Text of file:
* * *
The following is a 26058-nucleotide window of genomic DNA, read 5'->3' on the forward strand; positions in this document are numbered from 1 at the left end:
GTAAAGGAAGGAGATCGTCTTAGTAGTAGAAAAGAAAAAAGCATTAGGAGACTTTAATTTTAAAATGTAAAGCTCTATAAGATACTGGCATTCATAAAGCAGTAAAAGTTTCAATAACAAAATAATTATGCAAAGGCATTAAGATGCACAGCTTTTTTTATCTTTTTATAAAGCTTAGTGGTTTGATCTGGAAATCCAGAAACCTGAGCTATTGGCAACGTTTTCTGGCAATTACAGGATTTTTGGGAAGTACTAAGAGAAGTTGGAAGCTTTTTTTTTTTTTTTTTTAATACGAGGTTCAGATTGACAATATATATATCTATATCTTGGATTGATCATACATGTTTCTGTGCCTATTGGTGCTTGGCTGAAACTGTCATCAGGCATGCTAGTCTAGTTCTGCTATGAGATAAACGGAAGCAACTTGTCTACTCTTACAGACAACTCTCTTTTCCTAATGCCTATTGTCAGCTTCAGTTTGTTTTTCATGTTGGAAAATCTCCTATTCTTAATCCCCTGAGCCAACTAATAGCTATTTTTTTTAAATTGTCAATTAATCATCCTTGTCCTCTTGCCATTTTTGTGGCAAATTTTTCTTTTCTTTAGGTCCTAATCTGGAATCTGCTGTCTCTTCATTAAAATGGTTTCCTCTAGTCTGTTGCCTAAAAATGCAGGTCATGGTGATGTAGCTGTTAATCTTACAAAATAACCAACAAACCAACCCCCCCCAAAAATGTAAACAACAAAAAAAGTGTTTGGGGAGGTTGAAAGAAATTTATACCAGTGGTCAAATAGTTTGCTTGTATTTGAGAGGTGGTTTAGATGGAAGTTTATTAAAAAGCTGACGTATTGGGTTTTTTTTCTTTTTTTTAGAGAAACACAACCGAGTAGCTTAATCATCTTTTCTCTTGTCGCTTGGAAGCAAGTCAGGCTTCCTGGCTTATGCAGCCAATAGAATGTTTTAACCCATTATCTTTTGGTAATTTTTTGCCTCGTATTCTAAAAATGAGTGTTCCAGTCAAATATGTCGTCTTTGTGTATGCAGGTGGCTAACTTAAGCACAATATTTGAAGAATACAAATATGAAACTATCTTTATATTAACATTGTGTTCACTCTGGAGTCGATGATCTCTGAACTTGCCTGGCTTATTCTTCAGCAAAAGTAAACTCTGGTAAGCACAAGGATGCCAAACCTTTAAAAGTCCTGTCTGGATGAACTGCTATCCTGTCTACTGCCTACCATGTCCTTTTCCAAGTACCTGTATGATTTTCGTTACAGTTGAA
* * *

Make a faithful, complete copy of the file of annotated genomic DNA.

The following is a 26058-nucleotide window of genomic DNA, read 5'->3' on the forward strand; positions in this document are numbered from 1 at the left end:
GTAAAGGAAGGAGATCGTCTTAGTAGTAGAAAAGAAAAAAGCATTAGGAGACTTTAATTTTAAAATGTAAAGCTCTATAAGATACTGGCATTCATAAAGCAGTAAAAGTTTCAATAACAAAATAATTATGCAAAGGCATTAAGATGCACAGCTTTTTTTATCTTTTTATAAAGCTTAGTGGTTTGATCTGGAAATCCAGAAACCTGAGCTATTGGCAACGTTTTCTGGCAATTACAGGATTTTTGGGAAGTACTAAGAGAAGTTGGAAGCTTTTTTTTTTTTTTTTTTAATACGAGGTTCAGATTGACAATATATATATCTATATCTTGGATTGATCATACATGTTTCTGTGCCTATTGGTGCTTGGCTGAAACTGTCATCAGGCATGCTAGTCTAGTTCTGCTATGAGATAAACGGAAGCAACTTGTCTACTCTTACAGACAACTCTCTTTTCCTAATGCCTATTGTCAGCTTCAGTTTGTTTTTCATGTTGGAAAATCTCCTATTCTTAATCCCCTGAGCCAACTAATAGCTATTTTTTTTAAATTGTCAATTAATCATCCTTGTCCTCTTGCCATTTTTGTGGCAAATTTTTCTTTTCTTTAGGTCCTAATCTGGAATCTGCTGTCTCTTCATTAAAATGGTTTCCTCTAGTCTGTTGCCTAAAAATGCAGGTCATGGTGATGTAGCTGTTAATCTTACAAAATAACCAACAAACCAACCCCCCCCAAAAATGTAAACAACAAAAAAAGTGTTTGGGGAGGTTGAAAGAAATTTATACCAGTGGTCAAATAGTTTGCTTGTATTTGAGAGGTGGTTTAGATGGAAGTTTATTAAAAAGCTGACGTATTGGGTTTTTTTTCTTTTTTTTAGAGAAACACAACCGAGTAGCTTAATCATCTTTTCTCTTGTCGCTTGGAAGCAAGTCAGGCTTCCTGGCTTATGCAGCCAATAGAATGTTTTAACCCATTATCTTTTGGTAATTTTTTGCCTCGTATTCTAAAAATGAGTGTTCCAGTCAAATATGTCGTCTTTGTGTATGCAGGTGGCTAACTTAAGCACAATATTTGAAGAATACAAATATGAAACTATCTTTATATTAACATTGTGTTCACTCTGGAGTCGATGATCTCTGAACTTGCCTGGCTTATTCTTCAGCAAAAGTAAACTCTGGTAAGCACAAGGATGCCAAACCTTTAAAAGTCCTGTCTGGATGAACTGCTATCCTGTCTACTGCCTACCATGTCCTTTTCCAAGTACCTGTATGATTTTCGTTACAGTTGAA